The BBC’s David Taylor published a great analysis Friday of newly released White House recordings of President Lyndon Johnson. The two biggest revelations: Before the 1968 election, Nixon sabotaged Vietnam peace talks to prolong the war and increase his own presidential prospects; anti-war protesters literally blocked Johnson from the Chicago Democratic National Convention, and consequently from running again.

This story runs off the rails only briefly, when claiming that no president since Nixon has bugged the Oval Office. Obama, for one, is doing it.

Although Johnson learned of Nixon’s treasonous sabotage of Paris peace talks, we know now, the president said nothing.

In late October 1968 there were major concessions from Hanoi which promised to allow meaningful talks to get underway in Paris – concessions that would justify Johnson calling for a complete bombing halt of North Vietnam. This was exactly what Nixon feared.

[Senior Nixon campaign adviser Anna] Chennault was despatched to the South Vietnamese embassy with a clear message: the South Vietnamese government should withdraw from the talks, refuse to deal with Johnson, and if Nixon was elected, they would get a much better deal.

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Vietnam Turns To Scientology To Treat Its Agent Orange Victims

Agent Orange CropdustingTruth may be stranger than fiction, but when it comes to scientology it’s hard to know which is which…. From ABC News:

The Vietnamese government is turning to a “detoxification” method developed by the founder of the Church of Scientology to treat victims of Agent Orange, a toxic defoliant the U.S. military used during the Vietnam War.

According to local media reports, 24 patients from the central city of Da Nang were admitted to the Hanoi 103 Military Hospital last week to begin a free, month-long treatment to rid the body of dioxins that have been linked to birth defects, cancers and other diseases.

The “Hubbard Method,” named after L. Ron Hubbard, requires taking vitamins and minerals, exercising and sweating in saunas. Scientologists have used it to treat alcoholism and drug addiction in the past, and offered similar services to New York City’s first responders who were exposed to toxins in the 9/11 terror attacks.

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Afghanistan is Not the USA’s Longest War

AfghanistanThis article is from 2010, but the math still adds up. From NPR:
Afghanistan hasn't become the U.S.' longest war; Vietnam still is, according to someone who should know, Richard Holbrooke, the Obama Administration's special representative to Afghanistan and Pakistan, who also served as a young American diplomat in Vietnam. Holbrooke spoke with All Things Considered co-host Robert Siegel Monday (we'll provide a live link when it becomes available) and took issue with what he sees as a revisionist history being peddled by some in the media who are dating the start of Vietnam to the Gulf of Tonkin Resolution in 1964. President Lyndon Johnson got Congress to pass the resolution on what many historians consider the trumped-up pretext of a North Vietnamese attack on a U.S. warship ...
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Nixon Library To Release 265 Hours Of White House Tapes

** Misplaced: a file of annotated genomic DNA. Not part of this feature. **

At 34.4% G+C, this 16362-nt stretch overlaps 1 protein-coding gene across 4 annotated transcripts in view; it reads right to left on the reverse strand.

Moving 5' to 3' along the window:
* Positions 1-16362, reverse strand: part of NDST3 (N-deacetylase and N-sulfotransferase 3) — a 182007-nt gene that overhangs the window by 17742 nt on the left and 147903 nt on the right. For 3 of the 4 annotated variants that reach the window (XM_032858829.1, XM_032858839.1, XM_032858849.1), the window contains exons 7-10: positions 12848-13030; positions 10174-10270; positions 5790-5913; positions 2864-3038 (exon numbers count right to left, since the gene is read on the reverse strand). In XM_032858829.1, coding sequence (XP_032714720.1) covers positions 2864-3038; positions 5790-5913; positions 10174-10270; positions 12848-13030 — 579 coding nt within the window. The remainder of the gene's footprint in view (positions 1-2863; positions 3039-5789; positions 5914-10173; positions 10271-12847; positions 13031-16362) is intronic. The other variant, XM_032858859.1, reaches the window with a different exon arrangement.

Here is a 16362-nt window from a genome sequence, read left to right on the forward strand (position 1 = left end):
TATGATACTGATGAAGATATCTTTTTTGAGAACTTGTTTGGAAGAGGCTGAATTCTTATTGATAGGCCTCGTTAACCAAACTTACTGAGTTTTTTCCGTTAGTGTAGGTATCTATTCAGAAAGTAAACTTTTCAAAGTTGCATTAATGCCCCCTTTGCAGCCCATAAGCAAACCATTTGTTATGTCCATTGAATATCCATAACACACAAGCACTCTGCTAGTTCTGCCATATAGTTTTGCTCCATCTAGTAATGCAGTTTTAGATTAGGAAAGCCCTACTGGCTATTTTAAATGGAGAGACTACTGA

nixon‘The cease-fire in Vietnam, the release of American prisoners of war, Watergate, U.S. policy in the Middle East, the assassination of two U.S. diplomats in Sudan by the Black September Organization …’ are just a few of the topics discussed on the tapes to be open on Thursday. CNN reports:

The Richard Nixon Presidential Library will open a trove of records at the facility and online Thursday, including 265 hours of White House tapes, officials said.

The library, in Yorba Linda, California, will also open more than 140,000 pages of presidential records and 75 hours of video oral histories, officials said. The library is part of the National Archives.

The White House tapes span February 1973 to March 1973 and include a few from early April 1973. There are no transcripts for these tapes, but the library has produced a detailed subject log for each conversation, National Archives officials said in a statement.

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Daniel Ellsberg: “Every Attack Now Made on WikiLeaks and Julian Assange Was Made Against Me and The Release of the Pentagon Papers at the Time”

Daniel Ellsberg in 2006. Photo: Jacob Appelbaum (CC)

Daniel Ellsberg in 2006. Photo: Jacob Appelbaum (CC)

Via Daniel Ellsberg’s Website:

Ex-Intelligence Officers, Others See Plusses in WikiLeaks Disclosures

WikiLeaks has teased the genie of transparency out of a very opaque bottle, and powerful forces in America, who thrive on secrecy, are trying desperately to stuff the genie back in. The people listed below this release would be pleased to shed light on these exciting new developments.

How far down the U.S. has slid can be seen, ironically enough, in a recent commentary in Pravda (that’s right, Russia’s Pravda): “What WikiLeaks has done is make people understand why so many Americans are politically apathetic … After all, the evils committed by those in power can be suffocating, and the sense of powerlessness that erupts can be paralyzing, especially when … government evildoers almost always get away with their crimes. …”

So shame on Barack Obama, Eric Holder, and all those who spew platitudes about integrity, justice and accountability while allowing war criminals and torturers to walk freely upon the earth.